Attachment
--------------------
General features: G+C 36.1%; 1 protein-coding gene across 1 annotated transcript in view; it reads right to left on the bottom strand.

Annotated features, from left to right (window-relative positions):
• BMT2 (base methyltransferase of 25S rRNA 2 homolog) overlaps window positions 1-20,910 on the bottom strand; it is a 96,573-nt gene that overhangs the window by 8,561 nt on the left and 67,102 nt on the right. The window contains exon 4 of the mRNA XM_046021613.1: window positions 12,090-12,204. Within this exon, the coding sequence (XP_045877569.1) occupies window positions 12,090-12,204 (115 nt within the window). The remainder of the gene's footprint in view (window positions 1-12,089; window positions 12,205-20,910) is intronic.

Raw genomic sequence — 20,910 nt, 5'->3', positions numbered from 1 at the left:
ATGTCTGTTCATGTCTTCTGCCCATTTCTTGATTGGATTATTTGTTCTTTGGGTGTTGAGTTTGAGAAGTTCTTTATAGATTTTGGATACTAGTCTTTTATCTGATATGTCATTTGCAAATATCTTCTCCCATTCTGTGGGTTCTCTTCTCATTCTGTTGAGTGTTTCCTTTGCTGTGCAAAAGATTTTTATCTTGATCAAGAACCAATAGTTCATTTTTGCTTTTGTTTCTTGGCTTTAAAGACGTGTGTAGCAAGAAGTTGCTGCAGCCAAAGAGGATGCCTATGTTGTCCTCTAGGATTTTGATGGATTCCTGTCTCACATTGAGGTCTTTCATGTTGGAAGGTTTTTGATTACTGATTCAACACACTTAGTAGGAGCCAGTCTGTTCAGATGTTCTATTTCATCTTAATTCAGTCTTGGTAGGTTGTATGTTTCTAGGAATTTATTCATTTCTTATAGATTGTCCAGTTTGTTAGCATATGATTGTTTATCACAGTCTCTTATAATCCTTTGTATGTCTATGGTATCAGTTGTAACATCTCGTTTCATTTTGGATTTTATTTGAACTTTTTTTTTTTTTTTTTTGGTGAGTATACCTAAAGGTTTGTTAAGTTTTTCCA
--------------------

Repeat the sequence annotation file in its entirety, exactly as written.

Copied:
General features: G+C 36.1%; 1 protein-coding gene across 1 annotated transcript in view; it reads right to left on the bottom strand.

Annotated features, from left to right (window-relative positions):
• BMT2 (base methyltransferase of 25S rRNA 2 homolog) overlaps window positions 1-20,910 on the bottom strand; it is a 96,573-nt gene that overhangs the window by 8,561 nt on the left and 67,102 nt on the right. The window contains exon 4 of the mRNA XM_046021613.1: window positions 12,090-12,204. Within this exon, the coding sequence (XP_045877569.1) occupies window positions 12,090-12,204 (115 nt within the window). The remainder of the gene's footprint in view (window positions 1-12,089; window positions 12,205-20,910) is intronic.

Raw genomic sequence — 20,910 nt, 5'->3', positions numbered from 1 at the left:
ATGTCTGTTCATGTCTTCTGCCCATTTCTTGATTGGATTATTTGTTCTTTGGGTGTTGAGTTTGAGAAGTTCTTTATAGATTTTGGATACTAGTCTTTTATCTGATATGTCATTTGCAAATATCTTCTCCCATTCTGTGGGTTCTCTTCTCATTCTGTTGAGTGTTTCCTTTGCTGTGCAAAAGATTTTTATCTTGATCAAGAACCAATAGTTCATTTTTGCTTTTGTTTCTTGGCTTTAAAGACGTGTGTAGCAAGAAGTTGCTGCAGCCAAAGAGGATGCCTATGTTGTCCTCTAGGATTTTGATGGATTCCTGTCTCACATTGAGGTCTTTCATGTTGGAAGGTTTTTGATTACTGATTCAACACACTTAGTAGGAGCCAGTCTGTTCAGATGTTCTATTTCATCTTAATTCAGTCTTGGTAGGTTGTATGTTTCTAGGAATTTATTCATTTCTTATAGATTGTCCAGTTTGTTAGCATATGATTGTTTATCACAGTCTCTTATAATCCTTTGTATGTCTATGGTATCAGTTGTAACATCTCGTTTCATTTTGGATTTTATTTGAACTTTTTTTTTTTTTTTTTTGGTGAGTATACCTAAAGGTTTGTTAAGTTTTTCCA